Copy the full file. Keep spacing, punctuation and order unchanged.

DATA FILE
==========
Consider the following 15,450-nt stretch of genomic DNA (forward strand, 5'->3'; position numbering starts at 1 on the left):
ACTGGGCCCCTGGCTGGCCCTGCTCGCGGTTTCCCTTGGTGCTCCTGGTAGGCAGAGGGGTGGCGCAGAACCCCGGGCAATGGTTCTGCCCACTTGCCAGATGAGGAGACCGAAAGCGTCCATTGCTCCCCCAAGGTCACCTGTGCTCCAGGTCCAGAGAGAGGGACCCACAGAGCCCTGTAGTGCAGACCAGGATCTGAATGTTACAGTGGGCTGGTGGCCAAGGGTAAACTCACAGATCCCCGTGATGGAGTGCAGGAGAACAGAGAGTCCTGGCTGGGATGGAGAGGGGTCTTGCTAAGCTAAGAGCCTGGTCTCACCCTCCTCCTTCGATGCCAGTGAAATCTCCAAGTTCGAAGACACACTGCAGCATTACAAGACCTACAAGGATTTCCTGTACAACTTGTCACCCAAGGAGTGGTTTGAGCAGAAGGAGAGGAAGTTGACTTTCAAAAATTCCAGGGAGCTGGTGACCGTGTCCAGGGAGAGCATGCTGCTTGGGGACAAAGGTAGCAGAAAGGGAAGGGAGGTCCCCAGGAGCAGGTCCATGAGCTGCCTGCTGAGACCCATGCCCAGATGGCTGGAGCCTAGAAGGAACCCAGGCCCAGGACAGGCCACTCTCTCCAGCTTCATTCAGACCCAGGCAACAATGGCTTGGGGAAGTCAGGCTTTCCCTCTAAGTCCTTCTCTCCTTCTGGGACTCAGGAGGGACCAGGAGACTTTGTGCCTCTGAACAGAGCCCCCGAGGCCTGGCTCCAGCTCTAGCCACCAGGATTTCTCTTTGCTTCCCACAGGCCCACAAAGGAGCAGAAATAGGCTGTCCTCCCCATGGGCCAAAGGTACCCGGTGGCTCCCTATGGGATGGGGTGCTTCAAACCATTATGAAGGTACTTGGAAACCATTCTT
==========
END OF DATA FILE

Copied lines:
Consider the following 15,450-nt stretch of genomic DNA (forward strand, 5'->3'; position numbering starts at 1 on the left):
ACTGGGCCCCTGGCTGGCCCTGCTCGCGGTTTCCCTTGGTGCTCCTGGTAGGCAGAGGGGTGGCGCAGAACCCCGGGCAATGGTTCTGCCCACTTGCCAGATGAGGAGACCGAAAGCGTCCATTGCTCCCCCAAGGTCACCTGTGCTCCAGGTCCAGAGAGAGGGACCCACAGAGCCCTGTAGTGCAGACCAGGATCTGAATGTTACAGTGGGCTGGTGGCCAAGGGTAAACTCACAGATCCCCGTGATGGAGTGCAGGAGAACAGAGAGTCCTGGCTGGGATGGAGAGGGGTCTTGCTAAGCTAAGAGCCTGGTCTCACCCTCCTCCTTCGATGCCAGTGAAATCTCCAAGTTCGAAGACACACTGCAGCATTACAAGACCTACAAGGATTTCCTGTACAACTTGTCACCCAAGGAGTGGTTTGAGCAGAAGGAGAGGAAGTTGACTTTCAAAAATTCCAGGGAGCTGGTGACCGTGTCCAGGGAGAGCATGCTGCTTGGGGACAAAGGTAGCAGAAAGGGAAGGGAGGTCCCCAGGAGCAGGTCCATGAGCTGCCTGCTGAGACCCATGCCCAGATGGCTGGAGCCTAGAAGGAACCCAGGCCCAGGACAGGCCACTCTCTCCAGCTTCATTCAGACCCAGGCAACAATGGCTTGGGGAAGTCAGGCTTTCCCTCTAAGTCCTTCTCTCCTTCTGGGACTCAGGAGGGACCAGGAGACTTTGTGCCTCTGAACAGAGCCCCCGAGGCCTGGCTCCAGCTCTAGCCACCAGGATTTCTCTTTGCTTCCCACAGGCCCACAAAGGAGCAGAAATAGGCTGTCCTCCCCATGGGCCAAAGGTACCCGGTGGCTCCCTATGGGATGGGGTGCTTCAAACCATTATGAAGGTACTTGGAAACCATTCTT